Tuesday 29 November 2022


My online research into booksellers tells me that Waterstones has more than ten copies still for sale; Amazon has one copy for sale and more are on the way; eBay has at least five copies ready to purchase, complete with Nectar points. Copies of which book? My latest book, published by Matador in February this year: 'Dying to Know - Running through a Pandemic'. 

Front and back covers, complete with two American reviews and one from The Netherlands

If you visit the Matador website, using this link - press here - you will find ten reviews, all positive, and a further link to buy your own copy. No pressure, but I see much more of the money from the sale this

Tuesday 1 November 2022


 An intriguing title for a blogpost - or perhaps a turn off. Who has the time to read the English bard these days? Why focus on a medieval Italian poet? Why prioritize Beethoven when there are so many other composers of music? Why single out Rembrandt when other artists abound? Nevertheless, this blogpost focus will give me an opportunity to explore some threads that my recent reading has highlighted. I would like to try to unravel them. And you may find the outcomes interesting.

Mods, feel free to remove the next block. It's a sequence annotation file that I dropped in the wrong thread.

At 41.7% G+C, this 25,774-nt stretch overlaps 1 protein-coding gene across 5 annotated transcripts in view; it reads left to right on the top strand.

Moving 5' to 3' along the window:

Professor John Took

Let me start by referencing a book that I finished reading a week or so ago. It became clear to me almost at once that this volume was one of the most difficult-to-read volumes I had ever encountered. I could only manage twenty minutes at a time. But I persevered because I sensed that the author was communicating ideas that were profoundly important. The book is published by Bloomsbury at £20 and is called 'Why Dante Matters - An Intelligent Person's Guide' (2020). The author is John Took. Googling the title will show that I am not alone in finding the work heavy-going; indeed, there is little